Groundwater recharge projects to benefit farms and fish
By Kate Campbell
More than 11,000 acre-feet of excess flows from Cache Creek were diverted during late winter storms into the Yolo County Flood Control and Water Conservation District’s earthen canal system to allow it to seep into groundwater.
Yolo County farmer Blake Harlan called the effort crucial for continued farming in the area.
Chris Scheuring, CFBF environmental attorney, center, and Mary-Ann Warmerdam of Rural County Representatives of California, right, discuss Yolo County Flood Control and Water Conservation District’s groundwater recharge project with Max Stevenson, the district’s assistant manager.
Increased reliance on groundwater for crops and homes, along with new state regulations to manage the resource, are prompting creative approaches to ensure groundwater supply reliability and improve environmental conditions in the future.
The Yolo County Flood Control and Water Conservation District explained to state officials, local agencies and farmers last week how their new strategy for recharging aquifers will help stabilize local surface water and groundwater supplies. Their efforts are part of a statewide emphasis on maintaining adequate groundwater levels as required by the 2014 Groundwater Management Act.
This spring the district released about 11,000 acre-feet of excess storm flows from Cache Creek into its 160-mile-long canal system. The unlined irrigation canals—typically empty during the winter and early spring—allowed the retained water to seep into the aquifer for later use.
It's an approach to maintaining groundwater levels and storing above-normal flows that otherwise would be wasted, said district manager Tim O'Halloran, who added the additional stored water "increases the size of the groundwater pie."
"This has been an amazing project," said Yolo County farmer Bruce Rominger, who is chairman of the district's board of directors. "This is a great model that can be used throughout the state and we need to look at how this approach can be adapted elsewhere."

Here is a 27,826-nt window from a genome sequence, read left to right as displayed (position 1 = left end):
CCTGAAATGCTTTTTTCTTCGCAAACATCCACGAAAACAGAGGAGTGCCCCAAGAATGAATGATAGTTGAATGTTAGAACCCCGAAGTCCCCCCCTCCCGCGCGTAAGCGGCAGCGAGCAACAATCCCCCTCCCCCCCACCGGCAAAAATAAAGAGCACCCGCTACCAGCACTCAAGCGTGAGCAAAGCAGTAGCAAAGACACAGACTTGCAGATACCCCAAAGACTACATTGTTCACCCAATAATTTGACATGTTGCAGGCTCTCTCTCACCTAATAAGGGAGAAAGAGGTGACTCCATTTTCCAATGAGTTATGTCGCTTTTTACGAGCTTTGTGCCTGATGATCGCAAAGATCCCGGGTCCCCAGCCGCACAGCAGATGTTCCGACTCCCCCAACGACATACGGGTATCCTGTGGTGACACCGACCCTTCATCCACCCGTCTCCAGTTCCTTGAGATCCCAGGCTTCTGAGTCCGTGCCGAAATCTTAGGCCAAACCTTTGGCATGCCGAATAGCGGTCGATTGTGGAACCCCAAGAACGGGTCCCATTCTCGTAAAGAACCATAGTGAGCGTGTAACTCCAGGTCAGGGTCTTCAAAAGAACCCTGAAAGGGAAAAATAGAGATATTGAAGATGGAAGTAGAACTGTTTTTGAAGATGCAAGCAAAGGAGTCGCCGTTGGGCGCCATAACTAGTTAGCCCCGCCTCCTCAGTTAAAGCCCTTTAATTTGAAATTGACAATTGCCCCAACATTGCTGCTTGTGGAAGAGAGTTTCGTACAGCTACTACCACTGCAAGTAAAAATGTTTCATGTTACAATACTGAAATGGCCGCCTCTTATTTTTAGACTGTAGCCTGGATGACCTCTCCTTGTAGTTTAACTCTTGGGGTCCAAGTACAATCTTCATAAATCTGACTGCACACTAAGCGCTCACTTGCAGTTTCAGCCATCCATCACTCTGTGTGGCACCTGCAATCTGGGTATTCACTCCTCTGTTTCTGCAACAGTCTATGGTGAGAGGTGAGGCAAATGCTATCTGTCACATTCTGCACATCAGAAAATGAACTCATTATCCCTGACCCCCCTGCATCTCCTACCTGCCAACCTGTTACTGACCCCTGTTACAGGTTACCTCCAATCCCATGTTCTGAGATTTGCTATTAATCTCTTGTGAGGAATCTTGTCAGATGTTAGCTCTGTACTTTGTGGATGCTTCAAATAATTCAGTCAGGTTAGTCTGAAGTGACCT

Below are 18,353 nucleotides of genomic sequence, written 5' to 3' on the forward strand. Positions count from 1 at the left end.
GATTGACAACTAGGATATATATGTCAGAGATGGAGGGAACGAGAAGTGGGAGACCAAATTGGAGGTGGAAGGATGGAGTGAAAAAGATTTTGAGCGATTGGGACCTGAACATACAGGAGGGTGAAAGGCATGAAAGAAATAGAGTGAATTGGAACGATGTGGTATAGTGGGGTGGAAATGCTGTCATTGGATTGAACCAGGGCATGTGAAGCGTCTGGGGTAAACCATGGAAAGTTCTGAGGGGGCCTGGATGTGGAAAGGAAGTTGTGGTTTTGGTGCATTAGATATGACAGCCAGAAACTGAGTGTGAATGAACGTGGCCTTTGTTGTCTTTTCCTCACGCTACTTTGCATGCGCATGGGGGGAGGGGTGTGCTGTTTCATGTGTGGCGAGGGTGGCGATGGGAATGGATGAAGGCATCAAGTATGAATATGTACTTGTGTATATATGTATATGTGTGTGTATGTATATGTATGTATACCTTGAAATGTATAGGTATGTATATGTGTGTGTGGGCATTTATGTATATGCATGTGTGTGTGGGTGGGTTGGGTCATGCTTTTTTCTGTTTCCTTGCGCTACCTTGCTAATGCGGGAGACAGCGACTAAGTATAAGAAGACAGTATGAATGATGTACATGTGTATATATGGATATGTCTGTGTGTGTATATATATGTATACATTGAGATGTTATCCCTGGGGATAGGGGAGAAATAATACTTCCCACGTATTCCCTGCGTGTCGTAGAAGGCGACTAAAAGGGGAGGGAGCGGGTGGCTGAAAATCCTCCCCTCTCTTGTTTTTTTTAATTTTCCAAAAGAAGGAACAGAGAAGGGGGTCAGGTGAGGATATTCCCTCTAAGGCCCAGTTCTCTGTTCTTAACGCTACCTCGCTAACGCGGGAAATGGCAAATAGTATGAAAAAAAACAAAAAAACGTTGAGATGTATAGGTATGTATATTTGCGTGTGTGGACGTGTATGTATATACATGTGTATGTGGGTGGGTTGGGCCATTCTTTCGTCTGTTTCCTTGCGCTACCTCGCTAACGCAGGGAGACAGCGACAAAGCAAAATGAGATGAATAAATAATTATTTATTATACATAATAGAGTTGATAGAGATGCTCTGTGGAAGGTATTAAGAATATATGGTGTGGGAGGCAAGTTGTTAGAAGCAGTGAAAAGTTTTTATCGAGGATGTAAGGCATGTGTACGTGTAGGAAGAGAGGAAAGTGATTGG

Rominger said he relies on the district's canals for irrigation water and is aware that without stable groundwater supplies farmers are at risk because of uncertainties related to surface water deliveries due to drought, environmental restrictions and growing demand.
In many areas increased water efficiency and water quality requirements are having unintended consequences on groundwater.
"I'm being told not to allow water to go down beyond the root zone of my tomato crop because of the possibility of leaching of nitrates," he said. "We're using micro emitters and drip irrigation to prevent leaching, but in past decades flood irrigation put water back into the aquifers. We're in a different world now."
State officials said that after a couple of months of study last winter, the district's proposal for storing excess storm flows was accepted and received temporary permits from the State Water Resources Control Board in just three days and in time to capture water from an approaching storm.
With permits in hand, the district captured a fraction of the excess creek flows, but they say it's an important amount of recharge and proves the benefit of the approach.
"Our water supplies are delicately balanced because our surface water isn't perfectly reliable," said Blake Harlan, who farms in Yolo County. "We've got a 10 percent chance in any given year that we'll have no surface water whatsoever. When that happens we have to go to groundwater. It's how we stay in business."
Maintaining balanced, reliable water supplies is important to the future of farming, he said, underscoring the value of collaboration with farmers, the district, government agencies and stakeholders, including Farm Bureau experts at the county and state levels who pushed for the demonstration project.
David Guy of the Northern California Water Association said the approach used in Yolo County demonstrates what it takes to creatively move toward groundwater sustainability, which is mandated by state law.
Farther north in Siskiyou County, farmers intentionally flooded fields during storm events in January and February with excess flows in the Scott River. They did it to replenish groundwater and improve river flows in the summer to help fish and wildlife by maintaining surface-ground water connectivity.